With Holgorsen aboard, Mountaineers offense could fly high

by | CBSSports.com Senior Writer

NEWPORT, R.I. -- In the past six seasons, there hasn't been a better offensive coordinator in college football than Dana Holgorsen.

Will Holgorsen continue that success in his first season as a head coach at West Virginia? Absolutely, according to a person that probably knows him as well as anyone.

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"The biggest transition for him will be delegation," said former Texas Tech coach Mike Leach, who first met Holgorsen in 1990. "He's used to doing so much himself. He's very organized and doesn't panic when pressured. He does a good job focusing and he's real good with details. He's very even tempered under fire."

Holgorsen played for Leach at Iowa Wesleyan from 1990-92 and then coached 11 seasons with Leach -- three at Valdosta State and eight at Texas Tech.

Holgorsen said Leach has been a "big influence" on his career, but laughs about their first meeting. In 1990, Leach was an assistant at Iowa Wesleyan when Holgorsen visited coach Hal Mumme about playing at Iowa Wesleyan.

When Holgorsen walked into Mumme's office, he noticed Leach in the corner.

"There's this guy sitting in the corner, who looked like a bum, talking on the phone," Holgorsen said. "He [Leach] had sweat pants on that didn't match, his hair was going everywhere."

And this is coming from a guy who looks like a young Jimmy Buffett and sounds eerily similar to Leach.

"I've probably coached with Dana longer than anyone in my career," Leach said. "He's one of the most focused individuals I know."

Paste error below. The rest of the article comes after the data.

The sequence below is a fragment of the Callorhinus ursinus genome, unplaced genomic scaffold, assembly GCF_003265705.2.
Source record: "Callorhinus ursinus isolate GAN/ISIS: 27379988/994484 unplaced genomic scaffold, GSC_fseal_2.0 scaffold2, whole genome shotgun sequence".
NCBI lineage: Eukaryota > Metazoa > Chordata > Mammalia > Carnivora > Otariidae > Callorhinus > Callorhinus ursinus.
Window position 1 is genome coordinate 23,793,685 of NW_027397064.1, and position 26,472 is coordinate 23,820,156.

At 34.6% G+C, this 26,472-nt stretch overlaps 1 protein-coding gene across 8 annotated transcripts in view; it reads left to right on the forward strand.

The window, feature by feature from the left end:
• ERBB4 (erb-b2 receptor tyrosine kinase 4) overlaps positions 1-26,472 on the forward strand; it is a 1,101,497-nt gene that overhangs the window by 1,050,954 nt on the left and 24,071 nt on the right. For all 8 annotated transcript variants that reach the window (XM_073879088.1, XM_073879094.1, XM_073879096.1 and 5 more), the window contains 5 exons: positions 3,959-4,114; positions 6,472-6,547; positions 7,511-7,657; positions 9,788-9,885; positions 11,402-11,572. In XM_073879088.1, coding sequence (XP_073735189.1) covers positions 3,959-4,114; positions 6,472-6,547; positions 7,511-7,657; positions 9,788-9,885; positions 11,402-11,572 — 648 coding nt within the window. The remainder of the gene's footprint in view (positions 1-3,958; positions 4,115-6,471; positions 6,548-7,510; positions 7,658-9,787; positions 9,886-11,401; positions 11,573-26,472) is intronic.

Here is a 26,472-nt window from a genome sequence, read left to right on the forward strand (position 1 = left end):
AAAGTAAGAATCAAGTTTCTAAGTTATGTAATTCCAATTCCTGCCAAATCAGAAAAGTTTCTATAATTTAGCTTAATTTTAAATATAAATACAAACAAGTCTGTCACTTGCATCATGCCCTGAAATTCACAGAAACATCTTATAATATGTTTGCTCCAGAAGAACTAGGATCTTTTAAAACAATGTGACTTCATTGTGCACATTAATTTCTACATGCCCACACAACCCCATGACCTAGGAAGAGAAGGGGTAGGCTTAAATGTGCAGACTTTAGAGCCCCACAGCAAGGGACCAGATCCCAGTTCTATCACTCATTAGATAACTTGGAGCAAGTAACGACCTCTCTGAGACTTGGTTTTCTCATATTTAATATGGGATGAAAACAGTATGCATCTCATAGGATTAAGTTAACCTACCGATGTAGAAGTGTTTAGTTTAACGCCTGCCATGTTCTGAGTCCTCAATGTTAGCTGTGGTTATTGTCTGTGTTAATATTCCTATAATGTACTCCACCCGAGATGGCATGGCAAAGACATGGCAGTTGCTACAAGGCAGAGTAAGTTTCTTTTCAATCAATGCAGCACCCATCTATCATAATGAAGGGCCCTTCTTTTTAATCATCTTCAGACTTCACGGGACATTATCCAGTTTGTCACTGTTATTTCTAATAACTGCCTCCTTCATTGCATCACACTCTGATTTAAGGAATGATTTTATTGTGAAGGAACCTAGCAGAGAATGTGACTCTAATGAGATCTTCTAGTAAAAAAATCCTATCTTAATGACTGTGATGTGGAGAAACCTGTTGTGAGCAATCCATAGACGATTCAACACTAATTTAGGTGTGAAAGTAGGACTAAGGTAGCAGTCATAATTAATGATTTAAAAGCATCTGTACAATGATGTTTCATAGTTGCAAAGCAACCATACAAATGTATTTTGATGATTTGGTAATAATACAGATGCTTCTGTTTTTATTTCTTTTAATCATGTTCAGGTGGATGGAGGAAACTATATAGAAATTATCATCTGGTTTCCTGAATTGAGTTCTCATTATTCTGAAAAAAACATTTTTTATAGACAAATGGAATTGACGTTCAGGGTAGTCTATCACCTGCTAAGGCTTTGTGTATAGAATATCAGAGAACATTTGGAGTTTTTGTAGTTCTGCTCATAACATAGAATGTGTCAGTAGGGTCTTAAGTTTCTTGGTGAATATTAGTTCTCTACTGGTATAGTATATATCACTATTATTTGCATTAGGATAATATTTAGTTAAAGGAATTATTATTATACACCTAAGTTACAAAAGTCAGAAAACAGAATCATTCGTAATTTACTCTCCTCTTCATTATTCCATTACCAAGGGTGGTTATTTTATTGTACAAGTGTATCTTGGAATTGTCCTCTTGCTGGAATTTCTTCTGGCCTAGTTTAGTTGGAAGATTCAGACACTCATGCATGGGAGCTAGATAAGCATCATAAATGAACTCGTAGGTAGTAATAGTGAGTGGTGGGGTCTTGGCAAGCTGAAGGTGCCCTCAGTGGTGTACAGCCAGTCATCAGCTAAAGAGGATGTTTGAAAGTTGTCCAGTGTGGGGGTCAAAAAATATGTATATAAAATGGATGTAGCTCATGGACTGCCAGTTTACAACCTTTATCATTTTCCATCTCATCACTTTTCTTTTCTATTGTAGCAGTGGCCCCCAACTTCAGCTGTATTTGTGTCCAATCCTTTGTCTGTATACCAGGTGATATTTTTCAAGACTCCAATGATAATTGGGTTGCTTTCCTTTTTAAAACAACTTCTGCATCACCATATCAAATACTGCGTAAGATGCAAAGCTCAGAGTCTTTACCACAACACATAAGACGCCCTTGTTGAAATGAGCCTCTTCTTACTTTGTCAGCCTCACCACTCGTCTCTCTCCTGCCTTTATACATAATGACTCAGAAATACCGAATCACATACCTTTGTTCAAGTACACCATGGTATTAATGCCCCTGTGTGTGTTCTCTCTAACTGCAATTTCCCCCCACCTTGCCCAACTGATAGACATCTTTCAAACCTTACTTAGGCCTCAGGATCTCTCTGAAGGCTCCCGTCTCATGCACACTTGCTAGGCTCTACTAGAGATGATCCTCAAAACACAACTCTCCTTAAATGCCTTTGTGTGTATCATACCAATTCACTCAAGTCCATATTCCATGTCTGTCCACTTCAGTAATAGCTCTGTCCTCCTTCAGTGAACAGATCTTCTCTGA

Last fall, Holgorsen completed his 18th season as an assistant coach before coming to West Virginia as the Mountaineers' offensive coordinator and coach-in-waiting. Holgorsen originally was to replace WVU coach Bill Stewart in 2012, but that timetable imploded when Stewart was fired and Holgorsen was elevated to head coach on June 10.

"It's not like I wasn't preparing for [being a head coach], it was already set in stone that it would happen," Holgorsen said Tuesday at the Big East's media days. "It wasn't something that was shocking. It was just something that got sped up."

Dana Holgorsen was Oklahoma State's offensive coordinator last season, when the Cowboys were No. 3 nationally in total offense. (US Presswire)  
Dana Holgorsen was Oklahoma State's offensive coordinator last season, when the Cowboys were No. 3 nationally in total offense. (US Presswire)  
Whether it's becoming a head coach, directing an offense or even jumping out of planes, Holgorsen always seems to be operating at a faster speed than others.

In the past six seasons as offensive coordinator at Texas Tech, Houston and Oklahoma State, his teams have ranked no lower than sixth nationally in total offense. In the past four years, Holgorsen's offenses were second at Texas Tech (in 2007) and Houston (2008), led the nation at Houston in 2009 and were third at Oklahoma State in 2010.

In Holgorsen's first seasons at Houston and Oklahoma State, the Cougars and Cowboys' offenses improved an average of 105.3 yards per game compared to the year before his arrival.

Holgorsen's arrival in Morgantown -- like his offenses -- also created plenty of fireworks. Stewart never fully was on board with the coach-in-waiting situation and then Holgorsen reportedly was involved in an incident in May at a West Virginia casino. Holgorsen was not arrested, but the situation prompted him and West Virginia athletic director Oliver Luck to issue separate statements.

"I believe inappropriate behavior did occur," Luck said.

A month later, after what Leach described as "a little bit of a Civil War going on," Stewart was fired. Holgorsen's wait was over.